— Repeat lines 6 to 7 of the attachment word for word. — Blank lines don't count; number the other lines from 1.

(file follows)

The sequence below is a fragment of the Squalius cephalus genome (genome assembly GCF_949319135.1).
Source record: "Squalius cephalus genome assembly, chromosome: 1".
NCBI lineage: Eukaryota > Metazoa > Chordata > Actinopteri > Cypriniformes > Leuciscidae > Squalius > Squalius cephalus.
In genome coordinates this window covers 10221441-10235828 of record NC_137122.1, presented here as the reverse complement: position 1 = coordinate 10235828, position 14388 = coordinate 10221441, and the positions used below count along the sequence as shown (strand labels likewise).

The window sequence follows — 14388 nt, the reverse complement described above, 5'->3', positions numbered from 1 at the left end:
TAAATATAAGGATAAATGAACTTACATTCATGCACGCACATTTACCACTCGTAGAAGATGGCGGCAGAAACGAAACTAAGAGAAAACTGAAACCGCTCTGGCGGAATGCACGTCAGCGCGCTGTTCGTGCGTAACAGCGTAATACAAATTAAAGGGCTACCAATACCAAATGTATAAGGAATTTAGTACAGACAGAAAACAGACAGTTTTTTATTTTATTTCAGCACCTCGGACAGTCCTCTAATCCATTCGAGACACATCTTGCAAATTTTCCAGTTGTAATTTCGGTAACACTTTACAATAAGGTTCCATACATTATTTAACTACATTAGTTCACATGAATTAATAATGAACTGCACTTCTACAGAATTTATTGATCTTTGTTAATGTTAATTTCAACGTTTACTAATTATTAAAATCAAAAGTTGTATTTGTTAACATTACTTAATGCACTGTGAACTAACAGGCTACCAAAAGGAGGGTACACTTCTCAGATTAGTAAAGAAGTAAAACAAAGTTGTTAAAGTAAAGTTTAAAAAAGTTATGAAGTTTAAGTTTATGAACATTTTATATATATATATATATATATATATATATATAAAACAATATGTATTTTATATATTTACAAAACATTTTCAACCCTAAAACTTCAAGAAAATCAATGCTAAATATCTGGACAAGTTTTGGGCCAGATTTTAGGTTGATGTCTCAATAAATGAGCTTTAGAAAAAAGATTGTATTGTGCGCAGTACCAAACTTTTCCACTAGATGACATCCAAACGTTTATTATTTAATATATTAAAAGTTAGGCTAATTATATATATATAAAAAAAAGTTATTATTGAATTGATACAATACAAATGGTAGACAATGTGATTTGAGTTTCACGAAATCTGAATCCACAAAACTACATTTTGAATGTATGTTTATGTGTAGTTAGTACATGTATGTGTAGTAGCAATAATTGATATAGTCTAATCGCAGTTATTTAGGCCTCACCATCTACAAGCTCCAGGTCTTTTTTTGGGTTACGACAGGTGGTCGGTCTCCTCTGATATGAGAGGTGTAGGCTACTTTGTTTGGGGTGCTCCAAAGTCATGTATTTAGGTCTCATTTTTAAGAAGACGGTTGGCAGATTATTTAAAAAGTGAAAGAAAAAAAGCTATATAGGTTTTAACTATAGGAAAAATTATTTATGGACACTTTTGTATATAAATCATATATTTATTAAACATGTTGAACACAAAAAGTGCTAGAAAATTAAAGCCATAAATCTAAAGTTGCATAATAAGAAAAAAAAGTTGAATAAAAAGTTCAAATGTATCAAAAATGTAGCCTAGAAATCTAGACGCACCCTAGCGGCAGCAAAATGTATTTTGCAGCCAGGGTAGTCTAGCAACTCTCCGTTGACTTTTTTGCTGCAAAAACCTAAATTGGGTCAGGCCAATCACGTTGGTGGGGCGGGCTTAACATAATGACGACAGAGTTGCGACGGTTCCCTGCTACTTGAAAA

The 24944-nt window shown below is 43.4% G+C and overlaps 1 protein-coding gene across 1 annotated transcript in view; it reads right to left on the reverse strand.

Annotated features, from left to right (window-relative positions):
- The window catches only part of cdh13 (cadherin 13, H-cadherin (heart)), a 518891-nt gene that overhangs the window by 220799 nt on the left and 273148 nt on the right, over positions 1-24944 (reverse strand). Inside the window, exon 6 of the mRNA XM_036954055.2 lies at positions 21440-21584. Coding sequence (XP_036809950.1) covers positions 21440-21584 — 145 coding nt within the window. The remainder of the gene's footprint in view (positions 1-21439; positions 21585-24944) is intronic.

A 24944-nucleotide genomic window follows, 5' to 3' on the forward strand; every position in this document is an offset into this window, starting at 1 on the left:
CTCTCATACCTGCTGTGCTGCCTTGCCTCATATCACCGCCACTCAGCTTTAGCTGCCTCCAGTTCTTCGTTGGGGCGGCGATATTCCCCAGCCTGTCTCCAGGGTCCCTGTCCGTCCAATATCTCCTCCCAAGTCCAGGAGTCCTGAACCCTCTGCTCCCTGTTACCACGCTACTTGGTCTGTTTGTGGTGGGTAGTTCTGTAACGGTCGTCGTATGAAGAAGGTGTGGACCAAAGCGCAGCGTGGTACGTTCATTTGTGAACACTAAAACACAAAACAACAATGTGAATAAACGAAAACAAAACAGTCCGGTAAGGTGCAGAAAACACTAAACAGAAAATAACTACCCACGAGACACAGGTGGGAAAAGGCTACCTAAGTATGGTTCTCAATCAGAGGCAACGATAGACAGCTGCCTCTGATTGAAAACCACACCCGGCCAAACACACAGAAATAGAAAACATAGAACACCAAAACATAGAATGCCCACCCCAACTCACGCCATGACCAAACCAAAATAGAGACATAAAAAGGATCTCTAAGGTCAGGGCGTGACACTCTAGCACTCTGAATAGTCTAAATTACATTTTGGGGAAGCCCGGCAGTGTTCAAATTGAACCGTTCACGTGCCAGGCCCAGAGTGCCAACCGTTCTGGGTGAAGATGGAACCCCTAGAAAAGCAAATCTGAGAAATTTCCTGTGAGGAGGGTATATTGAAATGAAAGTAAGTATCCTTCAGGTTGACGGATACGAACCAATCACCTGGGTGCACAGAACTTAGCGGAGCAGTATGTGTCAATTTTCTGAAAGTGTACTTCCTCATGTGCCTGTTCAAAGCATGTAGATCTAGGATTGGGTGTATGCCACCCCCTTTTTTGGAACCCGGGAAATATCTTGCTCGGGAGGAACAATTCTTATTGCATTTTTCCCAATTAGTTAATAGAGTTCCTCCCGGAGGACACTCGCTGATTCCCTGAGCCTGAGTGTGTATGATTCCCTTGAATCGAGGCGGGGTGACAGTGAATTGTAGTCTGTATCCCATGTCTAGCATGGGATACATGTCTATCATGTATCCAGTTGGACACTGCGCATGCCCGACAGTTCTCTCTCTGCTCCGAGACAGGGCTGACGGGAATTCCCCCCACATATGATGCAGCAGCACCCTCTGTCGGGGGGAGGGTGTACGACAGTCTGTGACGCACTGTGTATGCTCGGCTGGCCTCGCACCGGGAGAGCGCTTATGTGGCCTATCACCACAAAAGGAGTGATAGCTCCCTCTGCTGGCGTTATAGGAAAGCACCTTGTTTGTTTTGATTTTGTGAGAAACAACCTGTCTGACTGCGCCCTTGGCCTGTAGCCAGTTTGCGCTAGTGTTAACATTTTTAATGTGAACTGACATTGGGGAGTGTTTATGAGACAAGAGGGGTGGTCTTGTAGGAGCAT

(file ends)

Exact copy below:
TAAATATAAGGATAAATGAACTTACATTCATGCACGCACATTTACCACTCGTAGAAGATGGCGGCAGAAACGAAACTAAGAGAAAACTGAAACCGCTCTGGCGGAATGCACGTCAGCGCGCTGTTCGTGCGTAACAGCGTAATACAAATTAAAGGGCTACCAATACCAAATGTATAAGGAATTTAGTACAGACAGAAAACAGACAGTTTTTTATTTTATTTCAGCACCTCGGACAGTCCTCTAATCCATTCGAGACACATCTTGCAAATTTTCCAGTTGTAATTTCGGTAACACTTTACAATAAGGTTCCATACATTATTTAACTACATTAGTTCACATGAATTAATAATGAACTGCACTTCTACAGAATTTATTGATCTTTGTTAATGTTAATTTCAACGTTTACTAATTATTAAAATCAAAAGTTGTATTTGTTAACATTACTTAATGCACTGTGAACTAACAGGCTACCAAAAGGAGGGTACACTTCTCAGATTAGTAAAGAAGTAAAACAAAGTTGTTAAAGTAAAGTTTAAAAAAGTTATGAAGTTTAAGTTTATGAACATTTTATATATATATATATATATATATATATATATAAAACAATATGTATTTTATATATTTACAAAACATTTTCAACCCTAAAACTTCAAGAAAATCAATGCTAAATATCTGGACAAGTTTTGGGCCAGATTTTAGGTTGATGTCTCAATAAATGAGCTTTAGAAAAAAGATTGTATTGTGCGCAGTACCAAACTTTTCCACTAGATGACATCCAAACGTTTATTATTTAATATATTAAAAGTTAGGCTAATTATATATATATAAAAAAAAGTTATTATTGAATTGATACAATACAAATGGTAGACAATGTGATTTGAGTTTCACGAAATCTGAATCCACAAAACTACATTTTGAATGTATGTTTATGTGTAGTTAGTACATGTATGTGTAGTAGCAATAATTGATATAGTCTAATCGCAGTTATTTAGGCCTCACCATCTACAAGCTCCAGGTCTTTTTTTGGGTTACGACAGGTGGTCGGTCTCCTCTGATATGAGAGGTGTAGGCTACTTTGTTTGGGGTGCTCCAAAGTCATGTATTTAGGTCTCATTTTTAAGAAGACGGTTGGCAGATTATTTAAAAAGTGAAAGAAAAAAAGCTATATAGGTTTTAACTATAGGAAAAATTATTTATGGACACTTTTGTATATAAATCATATATTTATTAAACATGTTGAACACAAAAAGTGCTAGAAAATTAAAGCCATAAATCTAAAGTTGCATAATAAGAAAAAAAAGTTGAATAAAAAGTTCAAATGTATCAAAAATGTAGCCTAGAAATCTAGACGCACCCTAGCGGCAGCAAAATGTATTTTGCAGCCAGGGTAGTCTAGCAACTCTCCGTTGACTTTTTTGCTGCAAAAACCTAAATTGGGTCAGGCCAATCACGTTGGTGGGGCGGGCTTAACATAATGACGACAGAGTTGCGACGGTTCCCTGCTACTTGAAAA

The 24944-nt window shown below is 43.4% G+C and overlaps 1 protein-coding gene across 1 annotated transcript in view; it reads right to left on the reverse strand.